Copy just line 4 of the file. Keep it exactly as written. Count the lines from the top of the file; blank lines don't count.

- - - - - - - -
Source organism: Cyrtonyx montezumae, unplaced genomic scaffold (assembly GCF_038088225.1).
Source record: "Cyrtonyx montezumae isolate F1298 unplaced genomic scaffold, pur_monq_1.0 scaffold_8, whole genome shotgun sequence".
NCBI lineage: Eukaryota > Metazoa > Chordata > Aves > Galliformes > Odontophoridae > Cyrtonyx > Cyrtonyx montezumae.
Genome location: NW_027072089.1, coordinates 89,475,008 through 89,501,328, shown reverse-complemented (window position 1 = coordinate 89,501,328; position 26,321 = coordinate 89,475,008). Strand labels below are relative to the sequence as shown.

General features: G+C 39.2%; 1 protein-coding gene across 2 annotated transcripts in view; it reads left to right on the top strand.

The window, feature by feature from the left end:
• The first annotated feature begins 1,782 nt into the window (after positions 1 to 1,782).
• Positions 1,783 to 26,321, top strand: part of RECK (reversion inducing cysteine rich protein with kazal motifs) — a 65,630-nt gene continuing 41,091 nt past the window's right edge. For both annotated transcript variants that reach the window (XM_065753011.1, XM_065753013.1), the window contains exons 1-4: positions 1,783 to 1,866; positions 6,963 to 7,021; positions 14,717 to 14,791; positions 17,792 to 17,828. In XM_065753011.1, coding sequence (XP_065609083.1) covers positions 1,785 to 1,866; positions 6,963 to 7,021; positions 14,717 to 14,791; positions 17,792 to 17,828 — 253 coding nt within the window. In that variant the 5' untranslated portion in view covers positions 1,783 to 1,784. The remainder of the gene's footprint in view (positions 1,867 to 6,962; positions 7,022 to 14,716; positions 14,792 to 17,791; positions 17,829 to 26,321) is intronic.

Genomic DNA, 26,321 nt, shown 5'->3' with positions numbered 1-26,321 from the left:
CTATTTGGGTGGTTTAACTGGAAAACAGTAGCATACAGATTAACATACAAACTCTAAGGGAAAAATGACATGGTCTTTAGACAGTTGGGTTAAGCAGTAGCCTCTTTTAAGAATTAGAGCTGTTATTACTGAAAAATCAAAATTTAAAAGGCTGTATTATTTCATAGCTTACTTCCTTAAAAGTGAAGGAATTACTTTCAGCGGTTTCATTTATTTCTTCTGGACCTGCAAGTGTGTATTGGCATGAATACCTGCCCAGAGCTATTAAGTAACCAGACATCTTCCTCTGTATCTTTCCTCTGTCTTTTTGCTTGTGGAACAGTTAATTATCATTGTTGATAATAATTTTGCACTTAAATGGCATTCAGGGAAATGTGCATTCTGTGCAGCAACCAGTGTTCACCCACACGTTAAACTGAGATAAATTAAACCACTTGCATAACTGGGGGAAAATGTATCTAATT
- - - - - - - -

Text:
Genome location: NW_027072089.1, coordinates 89,475,008 through 89,501,328, shown reverse-complemented (window position 1 = coordinate 89,501,328; position 26,321 = coordinate 89,475,008). Strand labels below are relative to the sequence as shown.